The word gravel, whose meaning is gravel, represents exactly the spirit of the socio-cultural movement behind this new cycling current.
“Gravel” bicycles must comply with certain particular characteristics to be drivable and comfortable on white roads, and this obviously causes a different position of the cyclist on the middle.
If we analyze in detail a gravel bicycle we find that it adopts a greater drop between the wheel hub and the bottom bracket to increase stability, uses a slightly more extended column angle to distribute less load on the front, avoiding the understeer in tight curves on small “rolling stones” and, consequently, a slightly longer rear stay, also useful for housing a wheel with a more generous tire.
Gravel bicycles have a more open steering angle for softer and less nervous driving. The cyclist must partly adapt to these geometries and at the same time must adopt a position that increases driving safety without compromising speed and comfort.
In the first long it is necessary to reposition the saddle maintaining a knee angle as in a road bike but with a different orientation. By adopting a lower and slightly more backward saddle position the same range of knee travel can be maintained but it becomes easier to put the foot on the ground to correct the trajectory in the event of loss of control, as often happens on gravel or embankments.
The slightly longer fork favors a reduction in the drop between the saddle and the handlebar, but this feature is very useful for increasing the vehicle’s handling. A higher handlebar makes the bicycle extremely maneuverable even at low speeds and with tight bending angles.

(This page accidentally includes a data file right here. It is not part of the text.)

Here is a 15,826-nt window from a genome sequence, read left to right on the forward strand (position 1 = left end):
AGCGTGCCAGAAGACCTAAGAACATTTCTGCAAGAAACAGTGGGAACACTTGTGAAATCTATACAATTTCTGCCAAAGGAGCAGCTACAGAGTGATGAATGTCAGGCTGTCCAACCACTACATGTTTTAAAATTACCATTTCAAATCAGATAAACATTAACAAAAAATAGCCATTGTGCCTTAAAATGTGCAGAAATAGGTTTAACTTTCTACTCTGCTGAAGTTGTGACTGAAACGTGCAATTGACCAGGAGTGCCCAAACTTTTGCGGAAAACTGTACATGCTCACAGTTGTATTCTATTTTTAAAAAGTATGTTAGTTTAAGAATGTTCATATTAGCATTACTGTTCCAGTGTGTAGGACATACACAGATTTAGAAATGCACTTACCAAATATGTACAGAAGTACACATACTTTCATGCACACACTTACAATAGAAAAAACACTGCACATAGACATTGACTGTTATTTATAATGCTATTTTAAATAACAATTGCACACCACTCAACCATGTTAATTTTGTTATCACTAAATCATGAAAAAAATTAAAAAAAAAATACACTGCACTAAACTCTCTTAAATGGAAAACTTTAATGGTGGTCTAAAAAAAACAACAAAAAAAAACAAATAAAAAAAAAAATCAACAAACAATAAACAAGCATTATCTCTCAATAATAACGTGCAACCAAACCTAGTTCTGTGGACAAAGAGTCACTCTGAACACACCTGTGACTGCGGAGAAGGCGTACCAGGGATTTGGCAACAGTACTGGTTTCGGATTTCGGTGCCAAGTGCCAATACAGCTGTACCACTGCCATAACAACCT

And speaking of handlebars it is necessary to choose shapes that increase the safety of the handle when the hand is under the curve.
The stresses produced by the roughness of the ground can cause the contact between the hand and the handlebar to lose contact with unpleasant consequences.
Handlebars with an accentuated Drop Flare (23 ° – 24 °) facilitate the grip, guaranteeing excellent driveability.
Even if the “amateur road racers” do not like to get their hands under the curve of the handlebar but prefer mistakenly keeping their hands on the brake levers, on a gravel it is imperative to keep your hands underneath.
For this reason the handlebar must be positioned higher than the road bike and slightly further without exceeding with handlebars over 100 – 110 mm in length. By adopting a setting as described, the trunk will be more extended and aligned with the plane of the pelvis, changing the areas of contact between the lower back saddle.
Shorter saddles that facilitate movement when standing on the pedals and, generous but extremely light padding, guarantee an optimal seat for the gravel world.